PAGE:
One of my main qualms with this particular logo is that it feels a heck of a lot more kiddish than Sorcerer Mickey, what with its cheesy colours and innocuous animation, but then I can't say for certain that this truly wasn't just a sign of me getting old and cynical.  I'm sure that there are numerous folks out there who get the same bittersweet pangs of "Childhood!" and "Nostalgia!" from this logo as I do from Sorcerer Mickey.  Heck, I'm sure that some Neon Mickey fan was howling with anguish the day their beloved childhood logo was replaced and has harboured a grudge against Sorcerer Mickey ever since.  That's just the circle of life, is it not?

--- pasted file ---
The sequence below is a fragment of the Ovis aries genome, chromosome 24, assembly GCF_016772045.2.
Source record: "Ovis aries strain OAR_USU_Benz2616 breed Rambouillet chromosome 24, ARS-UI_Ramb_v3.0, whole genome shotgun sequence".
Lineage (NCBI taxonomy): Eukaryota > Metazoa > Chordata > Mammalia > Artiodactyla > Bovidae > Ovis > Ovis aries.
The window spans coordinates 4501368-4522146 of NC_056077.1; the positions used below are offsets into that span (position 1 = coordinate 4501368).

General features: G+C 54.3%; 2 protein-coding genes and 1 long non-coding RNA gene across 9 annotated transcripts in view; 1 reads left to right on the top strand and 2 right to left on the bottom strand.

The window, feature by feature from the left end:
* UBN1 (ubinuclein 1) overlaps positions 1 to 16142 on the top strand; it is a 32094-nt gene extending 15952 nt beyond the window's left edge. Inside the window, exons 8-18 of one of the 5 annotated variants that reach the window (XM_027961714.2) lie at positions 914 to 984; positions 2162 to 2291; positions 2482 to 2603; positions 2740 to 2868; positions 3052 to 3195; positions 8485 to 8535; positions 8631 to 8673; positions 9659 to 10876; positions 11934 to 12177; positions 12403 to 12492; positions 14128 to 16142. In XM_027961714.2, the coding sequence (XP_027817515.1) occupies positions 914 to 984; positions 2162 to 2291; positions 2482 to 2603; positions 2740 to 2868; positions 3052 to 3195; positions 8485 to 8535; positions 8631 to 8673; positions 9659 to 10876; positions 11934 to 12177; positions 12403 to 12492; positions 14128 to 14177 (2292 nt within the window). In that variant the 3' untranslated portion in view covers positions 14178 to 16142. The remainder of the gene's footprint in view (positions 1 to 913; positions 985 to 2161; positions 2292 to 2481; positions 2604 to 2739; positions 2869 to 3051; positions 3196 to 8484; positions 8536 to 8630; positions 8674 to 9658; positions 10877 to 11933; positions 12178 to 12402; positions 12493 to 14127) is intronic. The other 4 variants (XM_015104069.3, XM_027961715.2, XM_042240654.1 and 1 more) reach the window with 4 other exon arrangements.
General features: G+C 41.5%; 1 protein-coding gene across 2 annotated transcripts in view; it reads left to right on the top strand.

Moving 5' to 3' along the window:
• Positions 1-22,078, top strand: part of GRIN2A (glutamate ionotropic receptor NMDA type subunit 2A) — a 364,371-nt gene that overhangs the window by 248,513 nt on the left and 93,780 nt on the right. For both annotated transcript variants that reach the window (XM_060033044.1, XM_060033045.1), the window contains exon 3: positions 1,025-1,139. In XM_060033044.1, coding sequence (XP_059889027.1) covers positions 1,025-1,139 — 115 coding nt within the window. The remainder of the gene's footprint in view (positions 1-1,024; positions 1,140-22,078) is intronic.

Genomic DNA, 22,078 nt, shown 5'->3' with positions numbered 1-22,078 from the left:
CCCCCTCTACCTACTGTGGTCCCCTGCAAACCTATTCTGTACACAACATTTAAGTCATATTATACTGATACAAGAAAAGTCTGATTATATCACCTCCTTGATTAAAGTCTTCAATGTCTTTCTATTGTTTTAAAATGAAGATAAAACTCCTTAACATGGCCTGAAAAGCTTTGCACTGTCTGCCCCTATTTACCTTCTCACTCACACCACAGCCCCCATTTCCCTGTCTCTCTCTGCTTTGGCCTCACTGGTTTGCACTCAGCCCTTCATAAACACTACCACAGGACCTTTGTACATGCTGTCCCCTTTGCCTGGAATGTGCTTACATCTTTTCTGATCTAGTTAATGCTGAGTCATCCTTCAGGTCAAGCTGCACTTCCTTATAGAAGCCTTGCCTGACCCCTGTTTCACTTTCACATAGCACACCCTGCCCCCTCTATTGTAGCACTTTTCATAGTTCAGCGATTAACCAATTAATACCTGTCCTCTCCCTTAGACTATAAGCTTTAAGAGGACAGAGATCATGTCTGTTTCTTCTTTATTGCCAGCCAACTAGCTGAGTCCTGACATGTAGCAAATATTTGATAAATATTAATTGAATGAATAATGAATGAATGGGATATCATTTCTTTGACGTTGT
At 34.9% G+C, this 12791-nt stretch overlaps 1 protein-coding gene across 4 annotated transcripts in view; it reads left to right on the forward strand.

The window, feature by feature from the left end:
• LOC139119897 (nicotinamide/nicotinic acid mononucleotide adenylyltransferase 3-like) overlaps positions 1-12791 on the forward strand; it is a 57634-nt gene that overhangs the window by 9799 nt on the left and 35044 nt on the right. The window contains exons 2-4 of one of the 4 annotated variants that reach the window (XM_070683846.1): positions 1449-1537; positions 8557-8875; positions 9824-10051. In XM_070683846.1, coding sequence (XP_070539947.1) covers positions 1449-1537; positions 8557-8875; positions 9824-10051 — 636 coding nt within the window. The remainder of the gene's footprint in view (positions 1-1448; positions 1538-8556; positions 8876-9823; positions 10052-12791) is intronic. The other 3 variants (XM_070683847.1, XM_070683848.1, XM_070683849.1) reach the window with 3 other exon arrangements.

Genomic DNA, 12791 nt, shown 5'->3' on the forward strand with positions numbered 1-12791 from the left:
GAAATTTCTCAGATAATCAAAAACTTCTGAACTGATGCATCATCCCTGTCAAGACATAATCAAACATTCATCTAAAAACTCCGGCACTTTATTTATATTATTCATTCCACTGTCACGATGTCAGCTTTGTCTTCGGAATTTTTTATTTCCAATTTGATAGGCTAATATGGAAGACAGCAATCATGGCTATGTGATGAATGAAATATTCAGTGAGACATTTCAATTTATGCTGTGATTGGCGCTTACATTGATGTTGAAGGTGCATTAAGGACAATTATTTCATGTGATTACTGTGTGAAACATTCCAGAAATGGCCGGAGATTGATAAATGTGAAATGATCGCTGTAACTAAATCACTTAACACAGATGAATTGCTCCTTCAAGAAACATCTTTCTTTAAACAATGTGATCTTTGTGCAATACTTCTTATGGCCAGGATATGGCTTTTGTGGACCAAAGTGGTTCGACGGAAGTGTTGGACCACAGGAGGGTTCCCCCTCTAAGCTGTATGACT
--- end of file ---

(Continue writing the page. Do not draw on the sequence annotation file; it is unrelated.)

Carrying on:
Also, there is a little twist in this particular tale - according to the Closing Logos Group Wiki, this logo wasn't used on Disney VHS releases in the US until 2000 (although I've no means of confirming this), and it was just us international consumers who were treated to its appalling blandness throughout the late 90s.  It also transpires that the version we were accustomed to in the UK was not the standard one - in most other territories, this logo had a somewhat different colour scheme and a flashy little cube effect.  Did that make it any spiffier than the UK variant, or all the more monstrously tacky?  I'll let you be the judge of that.


Saturday, 22 April 2017

Logo Case Study: Walt Disney Home Video (Sorcerer's Apprentice)